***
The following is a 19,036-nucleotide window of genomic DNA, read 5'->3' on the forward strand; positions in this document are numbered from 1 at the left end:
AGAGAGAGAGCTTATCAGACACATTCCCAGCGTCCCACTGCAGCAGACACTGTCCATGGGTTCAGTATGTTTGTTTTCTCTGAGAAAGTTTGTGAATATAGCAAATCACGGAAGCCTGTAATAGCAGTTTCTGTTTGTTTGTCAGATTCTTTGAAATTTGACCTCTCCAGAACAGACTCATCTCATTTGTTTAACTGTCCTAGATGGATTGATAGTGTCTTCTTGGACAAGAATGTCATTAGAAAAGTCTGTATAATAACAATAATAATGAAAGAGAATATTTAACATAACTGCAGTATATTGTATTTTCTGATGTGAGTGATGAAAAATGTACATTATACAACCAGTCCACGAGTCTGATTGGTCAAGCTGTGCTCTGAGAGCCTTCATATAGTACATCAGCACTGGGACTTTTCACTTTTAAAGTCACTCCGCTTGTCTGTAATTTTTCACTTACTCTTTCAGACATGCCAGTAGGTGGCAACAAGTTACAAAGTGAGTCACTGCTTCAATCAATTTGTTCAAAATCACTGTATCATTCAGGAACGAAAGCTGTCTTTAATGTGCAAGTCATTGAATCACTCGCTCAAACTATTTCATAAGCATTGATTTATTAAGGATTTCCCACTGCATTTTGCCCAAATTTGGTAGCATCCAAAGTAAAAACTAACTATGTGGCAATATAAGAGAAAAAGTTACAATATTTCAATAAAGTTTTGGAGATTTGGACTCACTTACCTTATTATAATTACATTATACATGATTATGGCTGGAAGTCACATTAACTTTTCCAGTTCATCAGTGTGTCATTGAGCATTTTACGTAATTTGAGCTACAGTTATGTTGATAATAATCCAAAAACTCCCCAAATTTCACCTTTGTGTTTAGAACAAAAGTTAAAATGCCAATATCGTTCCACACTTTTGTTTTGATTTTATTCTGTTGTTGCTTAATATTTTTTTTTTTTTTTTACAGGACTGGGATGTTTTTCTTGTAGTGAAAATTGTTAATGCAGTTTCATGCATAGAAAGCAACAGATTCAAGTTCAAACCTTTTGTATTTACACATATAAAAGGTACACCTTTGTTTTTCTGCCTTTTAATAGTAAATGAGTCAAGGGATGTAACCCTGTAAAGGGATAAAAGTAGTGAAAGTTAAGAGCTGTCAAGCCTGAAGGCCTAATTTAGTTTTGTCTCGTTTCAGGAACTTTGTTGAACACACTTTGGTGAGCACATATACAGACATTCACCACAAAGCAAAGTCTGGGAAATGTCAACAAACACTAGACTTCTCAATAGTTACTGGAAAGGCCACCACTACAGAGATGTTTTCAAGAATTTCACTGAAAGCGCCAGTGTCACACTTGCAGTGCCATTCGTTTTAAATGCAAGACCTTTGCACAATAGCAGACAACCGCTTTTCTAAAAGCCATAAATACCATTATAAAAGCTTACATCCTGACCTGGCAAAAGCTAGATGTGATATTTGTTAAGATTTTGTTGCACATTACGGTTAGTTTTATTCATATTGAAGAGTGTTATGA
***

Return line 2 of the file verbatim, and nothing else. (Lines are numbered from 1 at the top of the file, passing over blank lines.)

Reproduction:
AGAGAGAGAGCTTATCAGACACATTCCCAGCGTCCCACTGCAGCAGACACTGTCCATGGGTTCAGTATGTTTGTTTTCTCTGAGAAAGTTTGTGAATATAGCAAATCACGGAAGCCTGTAATAGCAGTTTCTGTTTGTTTGTCAGATTCTTTGAAATTTGACCTCTCCAGAACAGACTCATCTCATTTGTTTAACTGTCCTAGATGGATTGATAGTGTCTTCTTGGACAAGAATGTCATTAGAAAAGTCTGTATAATAACAATAATAATGAAAGAGAATATTTAACATAACTGCAGTATATTGTATTTTCTGATGTGAGTGATGAAAAATGTACATTATACAACCAGTCCACGAGTCTGATTGGTCAAGCTGTGCTCTGAGAGCCTTCATATAGTACATCAGCACTGGGACTTTTCACTTTTAAAGTCACTCCGCTTGTCTGTAATTTTTCACTTACTCTTTCAGACATGCCAGTAGGTGGCAACAAGTTACAAAGTGAGTCACTGCTTCAATCAATTTGTTCAAAATCACTGTATCATTCAGGAACGAAAGCTGTCTTTAATGTGCAAGTCATTGAATCACTCGCTCAAACTATTTCATAAGCATTGATTTATTAAGGATTTCCCACTGCATTTTGCCCAAATTTGGTAGCATCCAAAGTAAAAACTAACTATGTGGCAATATAAGAGAAAAAGTTACAATATTTCAATAAAGTTTTGGAGATTTGGACTCACTTACCTTATTATAATTACATTATACATGATTATGGCTGGAAGTCACATTAACTTTTCCAGTTCATCAGTGTGTCATTGAGCATTTTACGTAATTTGAGCTACAGTTATGTTGATAATAATCCAAAAACTCCCCAAATTTCACCTTTGTGTTTAGAACAAAAGTTAAAATGCCAATATCGTTCCACACTTTTGTTTTGATTTTATTCTGTTGTTGCTTAATATTTTTTTTTTTTTTTTACAGGACTGGGATGTTTTTCTTGTAGTGAAAATTGTTAATGCAGTTTCATGCATAGAAAGCAACAGATTCAAGTTCAAACCTTTTGTATTTACACATATAAAAGGTACACCTTTGTTTTTCTGCCTTTTAATAGTAAATGAGTCAAGGGATGTAACCCTGTAAAGGGATAAAAGTAGTGAAAGTTAAGAGCTGTCAAGCCTGAAGGCCTAATTTAGTTTTGTCTCGTTTCAGGAACTTTGTTGAACACACTTTGGTGAGCACATATACAGACATTCACCACAAAGCAAAGTCTGGGAAATGTCAACAAACACTAGACTTCTCAATAGTTACTGGAAAGGCCACCACTACAGAGATGTTTTCAAGAATTTCACTGAAAGCGCCAGTGTCACACTTGCAGTGCCATTCGTTTTAAATGCAAGACCTTTGCACAATAGCAGACAACCGCTTTTCTAAAAGCCATAAATACCATTATAAAAGCTTACATCCTGACCTGGCAAAAGCTAGATGTGATATTTGTTAAGATTTTGTTGCACATTACGGTTAGTTTTATTCATATTGAAGAGTGTTATGA